Do timely outpatient follow-up visits decrease hospital readmission rates?

Am J Med Qual. Jan-Feb 2012;27(1):11-5. doi: 10.1177/1062860611409197. Epub 2011 Aug 10.

Abstract

It is widely believed that timely follow-up decreases hospital readmissions; however, the literature evaluating time to follow-up is limited. The authors conducted a retrospective analysis of patients discharged from a tertiary care academic medical center and evaluated the relationship between outpatient follow-up appointments made and 30-day unplanned readmissions. Of 1044 patients discharged home, 518 (49.6%) patients had scheduled follow-up ≤14 days after discharge, 52 (4.9%) patients were scheduled ≥15 days after discharge, and 474 (45.4%) had no scheduled follow-up. There was no statistical difference in 30-day readmissions between patients with follow-up within 14 days and those with follow-up 15 days or longer from discharge (P = .36) or between patients with follow-up within 14 days and those without scheduled follow-up (P = .75). The timing of postdischarge follow-up did not affect readmissions. Further research is needed to determine such factors and to prospectively study time to outpatient follow-up after discharge and the decrease in readmission rates.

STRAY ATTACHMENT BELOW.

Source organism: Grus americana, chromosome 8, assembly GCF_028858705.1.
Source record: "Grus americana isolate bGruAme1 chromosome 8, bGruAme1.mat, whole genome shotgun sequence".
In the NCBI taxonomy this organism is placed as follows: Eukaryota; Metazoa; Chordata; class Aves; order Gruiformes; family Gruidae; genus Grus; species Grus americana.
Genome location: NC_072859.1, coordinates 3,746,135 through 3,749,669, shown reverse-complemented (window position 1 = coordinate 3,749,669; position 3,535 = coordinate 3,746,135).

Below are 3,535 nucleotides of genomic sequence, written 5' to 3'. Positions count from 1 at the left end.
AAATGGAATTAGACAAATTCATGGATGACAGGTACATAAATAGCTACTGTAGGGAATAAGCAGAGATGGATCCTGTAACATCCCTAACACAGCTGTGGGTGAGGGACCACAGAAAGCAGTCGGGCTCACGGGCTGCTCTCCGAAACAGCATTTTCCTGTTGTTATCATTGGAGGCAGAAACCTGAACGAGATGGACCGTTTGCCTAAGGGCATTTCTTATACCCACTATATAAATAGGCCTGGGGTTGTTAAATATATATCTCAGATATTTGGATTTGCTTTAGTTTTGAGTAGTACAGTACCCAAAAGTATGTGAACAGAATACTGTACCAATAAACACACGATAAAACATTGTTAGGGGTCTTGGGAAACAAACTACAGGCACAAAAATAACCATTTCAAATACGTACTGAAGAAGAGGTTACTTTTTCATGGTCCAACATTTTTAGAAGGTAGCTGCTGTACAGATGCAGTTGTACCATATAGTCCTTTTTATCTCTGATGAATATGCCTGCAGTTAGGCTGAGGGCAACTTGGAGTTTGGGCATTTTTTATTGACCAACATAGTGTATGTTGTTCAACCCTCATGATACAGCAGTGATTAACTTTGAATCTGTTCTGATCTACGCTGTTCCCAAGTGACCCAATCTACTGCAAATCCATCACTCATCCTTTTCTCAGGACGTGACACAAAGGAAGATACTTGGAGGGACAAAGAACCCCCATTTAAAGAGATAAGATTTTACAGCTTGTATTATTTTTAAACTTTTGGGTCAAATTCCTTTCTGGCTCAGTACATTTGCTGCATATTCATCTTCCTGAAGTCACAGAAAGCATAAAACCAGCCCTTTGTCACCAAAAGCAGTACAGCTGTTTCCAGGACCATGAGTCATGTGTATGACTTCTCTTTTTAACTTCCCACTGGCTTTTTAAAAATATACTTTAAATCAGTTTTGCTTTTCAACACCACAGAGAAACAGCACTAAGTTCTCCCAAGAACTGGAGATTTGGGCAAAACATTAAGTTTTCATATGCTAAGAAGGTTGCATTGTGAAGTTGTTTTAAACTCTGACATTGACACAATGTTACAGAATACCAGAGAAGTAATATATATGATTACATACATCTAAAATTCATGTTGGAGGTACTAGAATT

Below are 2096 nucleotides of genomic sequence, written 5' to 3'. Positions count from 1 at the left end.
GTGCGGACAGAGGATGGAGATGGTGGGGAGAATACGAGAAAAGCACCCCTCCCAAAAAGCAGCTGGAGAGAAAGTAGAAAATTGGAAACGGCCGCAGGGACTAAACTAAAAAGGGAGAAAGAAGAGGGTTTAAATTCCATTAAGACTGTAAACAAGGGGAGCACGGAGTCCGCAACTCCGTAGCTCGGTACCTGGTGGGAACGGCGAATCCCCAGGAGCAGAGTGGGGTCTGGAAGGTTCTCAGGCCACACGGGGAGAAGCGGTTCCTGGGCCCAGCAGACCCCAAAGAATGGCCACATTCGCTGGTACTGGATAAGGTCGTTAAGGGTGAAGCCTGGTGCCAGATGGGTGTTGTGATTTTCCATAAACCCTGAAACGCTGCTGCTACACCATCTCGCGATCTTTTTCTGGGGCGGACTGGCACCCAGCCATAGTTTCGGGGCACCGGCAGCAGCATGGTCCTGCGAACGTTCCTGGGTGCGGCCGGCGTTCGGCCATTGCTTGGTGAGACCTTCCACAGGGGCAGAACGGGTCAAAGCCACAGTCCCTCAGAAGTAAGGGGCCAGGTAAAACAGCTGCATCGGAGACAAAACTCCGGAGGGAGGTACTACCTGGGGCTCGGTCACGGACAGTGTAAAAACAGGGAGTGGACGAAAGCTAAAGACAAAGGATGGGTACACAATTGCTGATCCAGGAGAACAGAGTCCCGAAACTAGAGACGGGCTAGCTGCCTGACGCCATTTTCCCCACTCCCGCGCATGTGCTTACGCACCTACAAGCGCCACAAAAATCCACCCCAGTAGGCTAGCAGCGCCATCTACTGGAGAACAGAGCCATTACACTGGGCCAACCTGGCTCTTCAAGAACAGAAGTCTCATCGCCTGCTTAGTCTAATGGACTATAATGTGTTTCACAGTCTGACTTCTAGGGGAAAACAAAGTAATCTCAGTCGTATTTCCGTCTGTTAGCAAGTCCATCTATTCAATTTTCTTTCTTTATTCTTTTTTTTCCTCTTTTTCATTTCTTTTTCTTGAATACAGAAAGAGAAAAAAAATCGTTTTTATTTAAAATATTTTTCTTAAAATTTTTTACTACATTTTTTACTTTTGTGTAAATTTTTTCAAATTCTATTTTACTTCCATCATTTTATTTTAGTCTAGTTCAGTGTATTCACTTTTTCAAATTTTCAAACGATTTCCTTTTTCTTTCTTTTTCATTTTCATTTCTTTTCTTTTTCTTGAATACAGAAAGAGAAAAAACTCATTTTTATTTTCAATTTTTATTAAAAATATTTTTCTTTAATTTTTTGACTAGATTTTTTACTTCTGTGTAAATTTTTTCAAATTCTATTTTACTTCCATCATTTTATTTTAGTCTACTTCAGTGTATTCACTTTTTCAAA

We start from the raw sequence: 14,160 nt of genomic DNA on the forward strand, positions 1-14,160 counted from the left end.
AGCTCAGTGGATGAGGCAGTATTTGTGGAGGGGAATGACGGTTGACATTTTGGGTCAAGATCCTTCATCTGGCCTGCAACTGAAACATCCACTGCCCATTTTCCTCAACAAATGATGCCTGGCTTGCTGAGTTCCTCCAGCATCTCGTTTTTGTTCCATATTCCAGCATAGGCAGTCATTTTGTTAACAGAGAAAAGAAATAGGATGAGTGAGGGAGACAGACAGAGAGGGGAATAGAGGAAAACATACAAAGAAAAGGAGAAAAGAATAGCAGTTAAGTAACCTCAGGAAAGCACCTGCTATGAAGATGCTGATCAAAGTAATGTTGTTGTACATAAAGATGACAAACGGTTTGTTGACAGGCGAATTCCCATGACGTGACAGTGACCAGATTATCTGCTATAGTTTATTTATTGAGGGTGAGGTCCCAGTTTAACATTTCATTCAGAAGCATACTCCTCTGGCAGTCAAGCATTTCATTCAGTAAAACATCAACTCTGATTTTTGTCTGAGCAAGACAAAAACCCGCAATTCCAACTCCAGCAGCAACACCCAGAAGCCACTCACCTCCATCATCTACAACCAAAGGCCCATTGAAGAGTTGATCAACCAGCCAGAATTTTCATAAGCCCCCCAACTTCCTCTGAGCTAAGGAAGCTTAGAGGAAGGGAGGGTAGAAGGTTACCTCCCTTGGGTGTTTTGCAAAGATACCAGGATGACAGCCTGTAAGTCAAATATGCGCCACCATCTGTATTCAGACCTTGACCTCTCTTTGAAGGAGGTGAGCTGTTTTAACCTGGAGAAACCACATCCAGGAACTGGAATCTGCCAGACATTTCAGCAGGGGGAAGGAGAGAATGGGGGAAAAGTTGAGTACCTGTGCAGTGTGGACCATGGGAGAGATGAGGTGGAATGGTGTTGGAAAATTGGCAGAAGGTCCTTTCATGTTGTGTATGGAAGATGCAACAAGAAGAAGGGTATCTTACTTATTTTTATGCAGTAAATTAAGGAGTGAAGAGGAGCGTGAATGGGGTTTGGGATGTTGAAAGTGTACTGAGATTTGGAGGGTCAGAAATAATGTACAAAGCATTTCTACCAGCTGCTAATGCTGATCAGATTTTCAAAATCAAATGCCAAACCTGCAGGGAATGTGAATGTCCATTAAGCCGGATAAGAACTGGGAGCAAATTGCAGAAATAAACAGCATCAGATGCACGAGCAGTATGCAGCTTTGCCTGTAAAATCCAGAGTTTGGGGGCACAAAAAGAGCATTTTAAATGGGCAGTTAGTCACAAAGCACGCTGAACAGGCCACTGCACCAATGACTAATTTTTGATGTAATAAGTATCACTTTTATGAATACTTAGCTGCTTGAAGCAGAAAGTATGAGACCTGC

MeSH terms

  • Academic Medical Centers / statistics & numerical data*
  • Adult
  • Aged
  • Aged, 80 and over
  • Appointments and Schedules*
  • Continuity of Patient Care / statistics & numerical data*
  • Female
  • Humans
  • Male
  • Middle Aged
  • Office Visits / statistics & numerical data
  • Outpatients / statistics & numerical data*
  • Patient Readmission / statistics & numerical data*
  • Retrospective Studies